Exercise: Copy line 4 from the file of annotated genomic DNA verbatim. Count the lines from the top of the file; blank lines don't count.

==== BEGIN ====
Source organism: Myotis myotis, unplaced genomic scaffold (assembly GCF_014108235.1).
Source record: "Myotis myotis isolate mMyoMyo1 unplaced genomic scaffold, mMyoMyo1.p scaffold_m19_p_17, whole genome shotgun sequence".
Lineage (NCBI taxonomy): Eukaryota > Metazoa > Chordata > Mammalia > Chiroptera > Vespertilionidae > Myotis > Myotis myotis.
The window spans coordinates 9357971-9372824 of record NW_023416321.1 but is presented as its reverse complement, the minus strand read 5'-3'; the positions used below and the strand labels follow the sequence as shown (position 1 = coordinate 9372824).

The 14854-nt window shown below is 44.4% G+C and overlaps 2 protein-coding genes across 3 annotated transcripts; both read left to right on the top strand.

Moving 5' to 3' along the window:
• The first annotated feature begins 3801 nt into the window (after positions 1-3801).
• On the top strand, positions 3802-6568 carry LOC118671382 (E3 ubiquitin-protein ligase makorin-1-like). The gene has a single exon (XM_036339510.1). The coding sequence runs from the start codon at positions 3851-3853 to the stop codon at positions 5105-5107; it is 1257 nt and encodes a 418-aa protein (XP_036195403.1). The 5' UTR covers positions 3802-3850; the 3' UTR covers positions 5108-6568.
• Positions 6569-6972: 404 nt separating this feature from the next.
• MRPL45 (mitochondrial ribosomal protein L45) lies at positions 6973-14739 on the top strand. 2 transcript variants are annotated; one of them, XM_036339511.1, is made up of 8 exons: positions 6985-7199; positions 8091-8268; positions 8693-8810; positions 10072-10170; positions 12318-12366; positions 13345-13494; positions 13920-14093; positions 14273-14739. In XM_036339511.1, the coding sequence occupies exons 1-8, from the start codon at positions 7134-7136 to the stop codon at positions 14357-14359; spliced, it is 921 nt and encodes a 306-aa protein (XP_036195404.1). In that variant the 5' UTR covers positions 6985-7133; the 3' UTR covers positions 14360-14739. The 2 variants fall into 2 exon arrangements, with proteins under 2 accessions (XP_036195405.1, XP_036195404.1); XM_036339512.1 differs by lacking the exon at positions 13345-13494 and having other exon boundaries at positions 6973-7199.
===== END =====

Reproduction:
The window spans coordinates 9357971-9372824 of record NW_023416321.1 but is presented as its reverse complement, the minus strand read 5'-3'; the positions used below and the strand labels follow the sequence as shown (position 1 = coordinate 9372824).